Green chiles have defined New Mexico for generations, gaining fans and fame around the globe.
However, as this year’s harvest begins, labor shortages, shrinking acreage, drought and foreign competition have hurt production in the state.
Farmers and producers say the problems reveal the need for changes in the industry.
To rejuvenate production, investors and inventors are testing machines that would harvest and de-stem the crop. -- 7/29/2015
Constituents rally against Pearce legislation regarding wolf reintroduction program – Las Cruces Sun News
Constituents of U.S. Rep. Steve Pearce, R-N.M., rally in front of his Las Cruces office on North Telshor Boulevard Wednesday to protest Pearce's sponsorship of a House Bill 2910 to strip protections away from Mexican gray wolves. Pearce has said the legislation, cosponsored by U.S. Rep. Paul Gosar, R-Ariz., would help protect farmers, ranchers and rural communities in Arizona and New Mexico from economic losses stemming from the reintroduction of the wolves. There are now at least 109 wolves in the wild in the two states. That's more than at any time since the reintroduction started in 1998. -- 7/16/15
Atomic bomb test marks 70th birthday amid renewed interest– Las Cruces Sun News
When a flash of light beamed from the arid New Mexico desert early on July 16, 1945, residents of the historic Hispanic village of Tularosa felt windows shake and heard dishes fall. Some in the largely Catholic town fell to their knees and prayed. The end of the world is here, they thought.
What villagers didn't know was that just before 5:30 a.m., scientists from the then-secret city of Los Alamos successfully exploded the first atomic bomb at the nearby Trinity Site. Left in its place was a crater that stretched a half-mile wide and several feet deep. - - 7/16/15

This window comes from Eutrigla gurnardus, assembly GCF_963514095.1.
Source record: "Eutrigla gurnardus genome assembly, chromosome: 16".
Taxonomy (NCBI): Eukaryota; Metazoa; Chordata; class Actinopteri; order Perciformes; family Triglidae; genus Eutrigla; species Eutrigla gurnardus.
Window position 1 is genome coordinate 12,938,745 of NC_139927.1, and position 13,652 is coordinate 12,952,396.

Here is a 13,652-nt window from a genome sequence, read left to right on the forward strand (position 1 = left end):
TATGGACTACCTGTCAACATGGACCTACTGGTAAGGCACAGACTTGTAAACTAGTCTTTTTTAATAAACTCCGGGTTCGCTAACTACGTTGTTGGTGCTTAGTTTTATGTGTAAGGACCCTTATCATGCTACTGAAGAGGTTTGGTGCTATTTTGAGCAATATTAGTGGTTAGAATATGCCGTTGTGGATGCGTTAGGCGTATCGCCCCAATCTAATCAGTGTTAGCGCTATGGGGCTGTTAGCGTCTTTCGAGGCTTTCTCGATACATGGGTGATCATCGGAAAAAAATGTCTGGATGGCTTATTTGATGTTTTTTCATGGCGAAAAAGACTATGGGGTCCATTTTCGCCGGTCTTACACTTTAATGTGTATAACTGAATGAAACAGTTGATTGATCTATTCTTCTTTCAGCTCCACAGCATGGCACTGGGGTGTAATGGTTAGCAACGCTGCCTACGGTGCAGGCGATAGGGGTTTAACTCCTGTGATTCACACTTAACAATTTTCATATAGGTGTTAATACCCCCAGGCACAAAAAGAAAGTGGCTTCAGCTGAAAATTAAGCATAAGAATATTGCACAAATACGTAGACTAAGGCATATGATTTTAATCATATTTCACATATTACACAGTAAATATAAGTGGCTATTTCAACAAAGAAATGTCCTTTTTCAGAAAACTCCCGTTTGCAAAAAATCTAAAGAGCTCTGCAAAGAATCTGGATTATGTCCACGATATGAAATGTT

Proposed SNAP Changes in New Mexico Draw Opposition – Public Service News
SANTA FE, N.M. - The state of New Mexico Human Services Department is proposing changes to the work rules of the federally funded Supplemental Nutrition Assistance Program, also called "SNAP" and formerly food stamps.
Opponents say the action could end benefits for tens of thousands of people and cost taxpayers millions of dollars. Louise Pocock is an attorney with the New Mexico Center on Law and Poverty, which previously sued the state over the proposed changes.
"We're objecting to expanding mandatory work requirements to thousands more SNAP participants when it's not required by federal law," she says.
Pocock says childless adults ages 18 to 50, who are physically and mentally competent, currently are required to enter an employment and training program to be eligible for SNAP benefits.
The Human Services Department is proposing to widen the range, making it ages 16 to 60, and add people with children over age seven who currently are exempt from the employment requirement. – 7/13/2015
Navy, Marine Corps Now Offer 18 Weeks Of Maternity Leave -- NPR Morning Edition
The U.S. Navy announced it has tripled the amount of paid maternity leave for personnel in the Navy and Marine Corps. Effective immediately, 18 weeks of maternity leave will be available. -- 7/8/2015
Code Specialists Oppose U.S. and British Government Access to Encrypted Communication -- The New York Times